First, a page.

WAIS Science and Implementation Plan: Preface

The West Antarctic Ice Sheet Initiative (WAIS) began under the name of SeaRISE (Sea-level Response to Ice Sheet Evolution) and was conceived at a workshop held January 23-25, 1990, in College Park, Maryland. SeaRISE was recommended to the National Science Foundation's Division of Polar Programs (now Office of Polar Programs) as a necessary initiative to assess accurately the potential of marine ice sheets to change sea level rapidly. The report of that workshop (NASA Conference Publication 3075) established the scientific rationale for this multidisciplinary investigation. Further refinement of WAIS was accomplished at a second workshop held October 16-18, 1990, at NASA/Goddard Space Flight Center. The results of that workshop were published as the WAIS Science and Implementation Plan (NASA Conference Publication 3115, Volume 1) and a set of review papers underscoring the couplings that exist between the ice, ocean, atmosphere, and land in the Antarctic (NASA Conference Publication 3115, Volume 2).

The research blueprint specified in the WAIS Science and Implementation Plan was ambitious. Despite the absence of special funds, the Office of Polar Programs has maintained substantial financial support of WAIS. This support has resulted in a great deal of scientific progress by a large number of investigators. Three additional workshops have been held to share and exchange results with the WAIS community. The first, held September 13-14, 1992, is reported in NASA Conference Publication 3222. The second and third (September 22-23, 1994 and September 6-7, 1995) have begun a succession of annual workshops at NSF that should be maintained to encourage and enhance WAIS research.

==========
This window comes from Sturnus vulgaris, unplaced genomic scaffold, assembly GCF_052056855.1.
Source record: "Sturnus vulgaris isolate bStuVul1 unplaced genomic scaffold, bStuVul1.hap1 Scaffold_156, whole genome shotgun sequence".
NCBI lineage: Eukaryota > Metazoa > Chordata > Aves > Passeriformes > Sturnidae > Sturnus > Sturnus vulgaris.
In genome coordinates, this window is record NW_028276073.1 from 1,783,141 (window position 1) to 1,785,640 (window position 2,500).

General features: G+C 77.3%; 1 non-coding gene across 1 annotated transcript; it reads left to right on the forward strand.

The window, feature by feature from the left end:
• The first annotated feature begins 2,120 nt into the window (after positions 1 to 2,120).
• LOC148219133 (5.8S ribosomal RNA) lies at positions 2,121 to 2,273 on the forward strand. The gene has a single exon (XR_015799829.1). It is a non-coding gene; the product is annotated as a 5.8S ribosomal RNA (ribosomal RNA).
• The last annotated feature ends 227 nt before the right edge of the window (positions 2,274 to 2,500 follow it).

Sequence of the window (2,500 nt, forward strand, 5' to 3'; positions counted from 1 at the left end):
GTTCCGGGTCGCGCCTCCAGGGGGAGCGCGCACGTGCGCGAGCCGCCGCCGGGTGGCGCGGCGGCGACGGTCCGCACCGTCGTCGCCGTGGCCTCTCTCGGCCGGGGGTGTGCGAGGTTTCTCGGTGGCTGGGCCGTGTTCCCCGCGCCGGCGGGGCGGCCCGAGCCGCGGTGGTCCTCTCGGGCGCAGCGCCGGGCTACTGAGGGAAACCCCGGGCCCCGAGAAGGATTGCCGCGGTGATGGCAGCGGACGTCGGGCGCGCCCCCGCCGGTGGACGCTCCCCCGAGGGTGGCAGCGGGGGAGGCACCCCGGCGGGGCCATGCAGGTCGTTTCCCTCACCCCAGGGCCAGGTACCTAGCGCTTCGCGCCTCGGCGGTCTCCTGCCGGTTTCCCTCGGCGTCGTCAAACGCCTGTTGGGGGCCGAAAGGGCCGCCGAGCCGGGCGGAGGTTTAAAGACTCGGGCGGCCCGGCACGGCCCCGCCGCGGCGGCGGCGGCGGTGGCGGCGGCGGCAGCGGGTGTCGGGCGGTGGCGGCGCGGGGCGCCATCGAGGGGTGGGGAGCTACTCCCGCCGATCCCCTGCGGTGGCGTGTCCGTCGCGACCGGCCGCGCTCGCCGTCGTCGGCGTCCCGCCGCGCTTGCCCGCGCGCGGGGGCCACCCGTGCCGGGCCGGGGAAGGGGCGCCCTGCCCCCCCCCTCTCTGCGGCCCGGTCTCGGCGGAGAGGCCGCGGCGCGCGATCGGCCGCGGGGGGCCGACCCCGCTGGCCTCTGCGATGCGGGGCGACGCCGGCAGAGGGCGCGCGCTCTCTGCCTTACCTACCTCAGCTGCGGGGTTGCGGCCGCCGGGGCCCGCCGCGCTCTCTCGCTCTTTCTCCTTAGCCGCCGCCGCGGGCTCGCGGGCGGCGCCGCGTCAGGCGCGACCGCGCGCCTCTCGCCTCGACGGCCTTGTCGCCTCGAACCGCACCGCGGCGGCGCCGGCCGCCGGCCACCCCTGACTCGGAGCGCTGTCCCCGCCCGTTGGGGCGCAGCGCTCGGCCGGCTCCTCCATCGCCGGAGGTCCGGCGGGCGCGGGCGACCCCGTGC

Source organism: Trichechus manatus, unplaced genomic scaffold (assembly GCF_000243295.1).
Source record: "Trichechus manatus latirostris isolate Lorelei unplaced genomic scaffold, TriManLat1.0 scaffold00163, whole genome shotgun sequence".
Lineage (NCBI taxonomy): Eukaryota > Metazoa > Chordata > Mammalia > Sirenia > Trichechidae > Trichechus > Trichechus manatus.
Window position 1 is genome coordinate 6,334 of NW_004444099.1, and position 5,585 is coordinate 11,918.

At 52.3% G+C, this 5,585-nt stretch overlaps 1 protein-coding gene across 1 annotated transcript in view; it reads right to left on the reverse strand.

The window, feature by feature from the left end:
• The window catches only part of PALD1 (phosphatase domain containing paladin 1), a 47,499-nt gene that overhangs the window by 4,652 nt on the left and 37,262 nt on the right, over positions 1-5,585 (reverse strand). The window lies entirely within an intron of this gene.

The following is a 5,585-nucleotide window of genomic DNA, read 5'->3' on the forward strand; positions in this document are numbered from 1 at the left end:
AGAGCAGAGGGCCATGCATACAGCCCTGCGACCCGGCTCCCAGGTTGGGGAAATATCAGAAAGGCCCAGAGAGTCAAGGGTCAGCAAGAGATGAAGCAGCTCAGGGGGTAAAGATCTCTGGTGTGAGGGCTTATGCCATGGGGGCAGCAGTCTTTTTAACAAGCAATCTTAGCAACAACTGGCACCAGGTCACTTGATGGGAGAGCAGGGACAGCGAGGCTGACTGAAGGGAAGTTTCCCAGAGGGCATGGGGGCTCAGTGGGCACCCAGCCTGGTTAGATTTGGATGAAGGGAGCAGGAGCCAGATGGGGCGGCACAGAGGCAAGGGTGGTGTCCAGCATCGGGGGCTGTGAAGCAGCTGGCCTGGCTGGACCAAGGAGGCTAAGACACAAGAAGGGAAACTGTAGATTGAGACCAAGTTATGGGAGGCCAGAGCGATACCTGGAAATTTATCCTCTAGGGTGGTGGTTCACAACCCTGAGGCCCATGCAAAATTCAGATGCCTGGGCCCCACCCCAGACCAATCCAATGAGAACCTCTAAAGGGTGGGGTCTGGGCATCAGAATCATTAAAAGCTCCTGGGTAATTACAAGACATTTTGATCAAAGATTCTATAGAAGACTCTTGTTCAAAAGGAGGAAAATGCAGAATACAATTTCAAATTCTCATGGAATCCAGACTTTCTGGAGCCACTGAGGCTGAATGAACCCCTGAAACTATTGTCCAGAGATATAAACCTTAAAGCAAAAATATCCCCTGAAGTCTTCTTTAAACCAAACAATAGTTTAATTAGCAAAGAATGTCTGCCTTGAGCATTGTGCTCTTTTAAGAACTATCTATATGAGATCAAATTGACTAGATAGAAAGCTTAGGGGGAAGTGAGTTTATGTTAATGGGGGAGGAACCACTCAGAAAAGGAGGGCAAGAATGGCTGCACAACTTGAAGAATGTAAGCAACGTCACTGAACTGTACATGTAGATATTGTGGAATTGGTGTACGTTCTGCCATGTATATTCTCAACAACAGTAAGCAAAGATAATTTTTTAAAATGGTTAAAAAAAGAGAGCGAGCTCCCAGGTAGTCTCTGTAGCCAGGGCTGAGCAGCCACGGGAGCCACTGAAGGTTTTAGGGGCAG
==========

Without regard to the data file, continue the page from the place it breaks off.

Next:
Participants at the last two workshops decided that a revision to the original WAIS Science and Implementation Plan was in order because:

  • WAIS investigations have made major progress in answering some of the key questions in the original Science and Implementation Plan;
  • new key questions have been spawned by WAIS research;
  • discrepancies between the Eemian records of the GISP-2 and GRIP cores and the rapidity of major climate change detected in the GISP-2 core make urgent the need to acquire a high-accumulation-rate core from sites in the Southern Hemisphere;
  • the Greenland drilling experience made clear the inexorable link between ice-core analysis and ice-sheet dynamics;
  • NSF and the scientific community needed a WAIS document that more clearly defined the most urgent research.

In this revised WAIS Science and Implementation Plan, the Science Plan presents the goals and objectives of WAIS and incorporates the most recent scientific results by updating the disciplinary discussions of key questions and methods to answer them. The Implementation Plan has been even more extensively revamped. Organized by the multidisciplinary objectives of WAIS, the Implementation Plan identifies the most urgently needed research from a list of questions needing answers to facilitate the most rapid progress toward meeting the WAIS goals. The WAIS Working Group hopes that this near-term focus to the Implementation Plan will serve to assist those wishing to propose new work and help NSF plan for anticipated funding and logistic requests to support this critical research. It is expected that the Implementation Plan will be revised annually.

A general overview of the revised WAIS program, "WAIS: The West Antarctic Ice Sheet Initiative: A Multidiscipinary Study of Rapid Climate Change and Future Sea Level" is available from R. Bindschadler (or see the Illustrated Summary on the WAIS Web Site).